Researchers will lead a convening process that engages teams working in NYC and Ithaca on urban and peri-urban horticulture, with the aim of advancing the circular bionutrient economy. The grant will enable farmers, researchers, and extension specialists to visit in fall 2022 field sites in Ithaca and NYC where studies and demonstrations related to soil health innovations are in progress. The convening will enable the group to formulate a strategy to advance the urban and peri-urban circular bionutrient economy by building on the group’s collective experience and ideas. The convening will yield compelling grant proposals to USDA-NIFA, NE-SARE, and other funders.

Investigators: Jonathan Russell-Anelli, Soil and Crop Sciences; Rebecca Nelson, Plant Pathology and Plant Microbe Biology, and Global Development

Climate Action in Upstate Communities

Developing Tools to Assist Local Governments in New York to Estimate Greenhouse Gas Emissions Consistently With the Climate Leadership and Community Protection Act

Chart of carbon emissions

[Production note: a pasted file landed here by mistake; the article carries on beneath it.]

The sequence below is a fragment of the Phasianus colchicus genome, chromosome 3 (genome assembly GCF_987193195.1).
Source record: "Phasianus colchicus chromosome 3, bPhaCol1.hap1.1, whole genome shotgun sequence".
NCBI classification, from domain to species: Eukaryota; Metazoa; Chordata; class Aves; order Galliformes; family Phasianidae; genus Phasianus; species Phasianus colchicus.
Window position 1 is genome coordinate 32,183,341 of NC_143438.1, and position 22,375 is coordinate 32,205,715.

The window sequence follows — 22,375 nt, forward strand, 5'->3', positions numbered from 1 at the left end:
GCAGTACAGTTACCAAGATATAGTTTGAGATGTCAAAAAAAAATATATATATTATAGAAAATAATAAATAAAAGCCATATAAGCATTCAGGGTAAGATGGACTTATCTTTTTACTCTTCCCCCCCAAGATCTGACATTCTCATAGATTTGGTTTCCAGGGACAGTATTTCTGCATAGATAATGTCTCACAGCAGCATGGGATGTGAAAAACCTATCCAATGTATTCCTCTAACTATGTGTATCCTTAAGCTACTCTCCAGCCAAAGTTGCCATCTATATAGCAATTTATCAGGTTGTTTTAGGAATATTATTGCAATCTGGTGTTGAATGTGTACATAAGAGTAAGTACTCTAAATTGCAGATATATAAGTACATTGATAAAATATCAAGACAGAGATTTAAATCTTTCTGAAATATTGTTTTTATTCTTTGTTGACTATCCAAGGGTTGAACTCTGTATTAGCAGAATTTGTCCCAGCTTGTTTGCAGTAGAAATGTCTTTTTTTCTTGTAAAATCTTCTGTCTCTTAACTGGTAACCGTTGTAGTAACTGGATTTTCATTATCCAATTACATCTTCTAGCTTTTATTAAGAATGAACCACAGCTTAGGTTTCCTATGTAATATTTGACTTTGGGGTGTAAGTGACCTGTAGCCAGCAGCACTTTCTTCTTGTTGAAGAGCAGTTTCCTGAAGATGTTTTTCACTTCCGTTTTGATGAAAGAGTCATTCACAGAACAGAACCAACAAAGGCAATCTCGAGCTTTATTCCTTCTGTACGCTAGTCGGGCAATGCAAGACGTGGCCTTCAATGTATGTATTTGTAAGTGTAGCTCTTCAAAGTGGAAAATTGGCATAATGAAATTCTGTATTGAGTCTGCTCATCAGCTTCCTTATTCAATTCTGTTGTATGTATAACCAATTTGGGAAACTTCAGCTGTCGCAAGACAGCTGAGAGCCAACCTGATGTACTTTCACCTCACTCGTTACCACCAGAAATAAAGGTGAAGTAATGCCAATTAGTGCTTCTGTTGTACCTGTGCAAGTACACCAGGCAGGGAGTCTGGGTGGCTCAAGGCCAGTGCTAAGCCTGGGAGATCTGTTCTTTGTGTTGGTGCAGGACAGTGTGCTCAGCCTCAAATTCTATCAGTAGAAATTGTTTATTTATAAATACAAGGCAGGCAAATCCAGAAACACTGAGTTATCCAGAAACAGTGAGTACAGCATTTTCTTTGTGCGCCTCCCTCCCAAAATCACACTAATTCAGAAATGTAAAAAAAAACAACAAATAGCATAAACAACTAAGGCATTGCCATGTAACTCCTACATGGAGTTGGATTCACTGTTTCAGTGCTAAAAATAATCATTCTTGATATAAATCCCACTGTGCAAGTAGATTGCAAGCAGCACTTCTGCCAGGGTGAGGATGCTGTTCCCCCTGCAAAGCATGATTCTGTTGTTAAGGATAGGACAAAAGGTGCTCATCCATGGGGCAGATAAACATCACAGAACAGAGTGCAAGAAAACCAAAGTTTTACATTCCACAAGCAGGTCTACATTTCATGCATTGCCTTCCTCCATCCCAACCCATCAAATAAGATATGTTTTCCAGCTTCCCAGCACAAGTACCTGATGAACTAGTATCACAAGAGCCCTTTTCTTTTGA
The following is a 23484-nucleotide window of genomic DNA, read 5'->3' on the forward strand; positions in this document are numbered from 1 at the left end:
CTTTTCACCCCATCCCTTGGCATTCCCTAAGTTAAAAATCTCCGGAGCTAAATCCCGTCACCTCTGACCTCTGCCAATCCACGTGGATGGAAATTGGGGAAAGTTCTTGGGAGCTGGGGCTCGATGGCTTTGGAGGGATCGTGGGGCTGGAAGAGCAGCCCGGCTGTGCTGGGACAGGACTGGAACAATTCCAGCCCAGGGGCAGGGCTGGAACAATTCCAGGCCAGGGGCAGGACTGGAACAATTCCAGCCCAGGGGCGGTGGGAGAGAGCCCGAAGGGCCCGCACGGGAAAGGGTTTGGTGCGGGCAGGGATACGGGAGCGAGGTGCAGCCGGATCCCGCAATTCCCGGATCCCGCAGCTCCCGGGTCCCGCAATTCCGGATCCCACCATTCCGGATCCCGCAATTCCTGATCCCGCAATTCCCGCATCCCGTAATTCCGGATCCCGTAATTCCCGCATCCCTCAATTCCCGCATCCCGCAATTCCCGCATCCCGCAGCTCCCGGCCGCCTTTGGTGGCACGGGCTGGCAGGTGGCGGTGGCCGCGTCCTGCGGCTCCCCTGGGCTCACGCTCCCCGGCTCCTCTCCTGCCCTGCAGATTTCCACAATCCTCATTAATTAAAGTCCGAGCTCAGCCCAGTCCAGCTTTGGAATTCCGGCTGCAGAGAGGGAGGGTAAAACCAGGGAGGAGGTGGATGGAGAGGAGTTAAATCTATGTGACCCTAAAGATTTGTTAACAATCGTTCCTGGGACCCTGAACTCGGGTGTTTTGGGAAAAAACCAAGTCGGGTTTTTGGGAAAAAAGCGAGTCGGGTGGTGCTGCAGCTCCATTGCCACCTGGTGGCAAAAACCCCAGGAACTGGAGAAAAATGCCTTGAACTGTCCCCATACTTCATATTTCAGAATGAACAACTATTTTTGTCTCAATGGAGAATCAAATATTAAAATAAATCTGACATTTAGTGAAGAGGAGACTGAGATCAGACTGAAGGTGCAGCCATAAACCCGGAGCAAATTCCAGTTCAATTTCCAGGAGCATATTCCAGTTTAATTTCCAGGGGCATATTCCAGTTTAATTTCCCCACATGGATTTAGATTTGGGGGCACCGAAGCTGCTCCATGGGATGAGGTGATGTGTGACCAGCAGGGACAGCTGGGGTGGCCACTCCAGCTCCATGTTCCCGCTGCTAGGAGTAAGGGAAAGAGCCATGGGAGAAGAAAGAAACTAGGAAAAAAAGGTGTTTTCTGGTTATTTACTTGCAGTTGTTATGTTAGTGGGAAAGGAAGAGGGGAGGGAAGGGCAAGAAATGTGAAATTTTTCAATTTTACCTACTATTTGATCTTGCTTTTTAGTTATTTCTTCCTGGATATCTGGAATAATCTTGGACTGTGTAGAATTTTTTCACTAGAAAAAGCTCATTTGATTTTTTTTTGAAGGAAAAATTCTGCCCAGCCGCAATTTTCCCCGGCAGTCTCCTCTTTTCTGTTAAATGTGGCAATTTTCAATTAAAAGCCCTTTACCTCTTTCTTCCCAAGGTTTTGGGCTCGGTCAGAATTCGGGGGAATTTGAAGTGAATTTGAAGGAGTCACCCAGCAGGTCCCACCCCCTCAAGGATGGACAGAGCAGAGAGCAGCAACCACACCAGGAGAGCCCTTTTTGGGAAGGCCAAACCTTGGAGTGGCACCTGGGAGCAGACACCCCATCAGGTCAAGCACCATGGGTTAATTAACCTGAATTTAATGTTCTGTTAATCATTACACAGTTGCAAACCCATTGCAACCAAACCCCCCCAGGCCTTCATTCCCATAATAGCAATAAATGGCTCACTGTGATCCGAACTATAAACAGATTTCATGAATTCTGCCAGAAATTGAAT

New York’s Climate Leadership and Community Protection Act (CLCPA) of 2019 mandates major changes in how to account for greenhouse gases, including emissions from outside of the state if associated with use of fuel within the state, and more accurately reflecting the role of methane as an agent of global warming by comparing methane to CO2 on a 20-year time period. As mandated by law, the NY DEC produced a new CLCPA-compliant greenhouse gas inventory in December 2021. However, to date the state’s guidance to local governments is not consistent with the CLCPA requirements. The researchers will develop simple spreadsheet tools to help local governments and institutions to estimate the greenhouse gas emissions consistent with the CLCPA.

Investigators: Robert Howarth, Ecology & Evolutionary Biology; Roxanne Marino, Ecology & Evolutionary Biology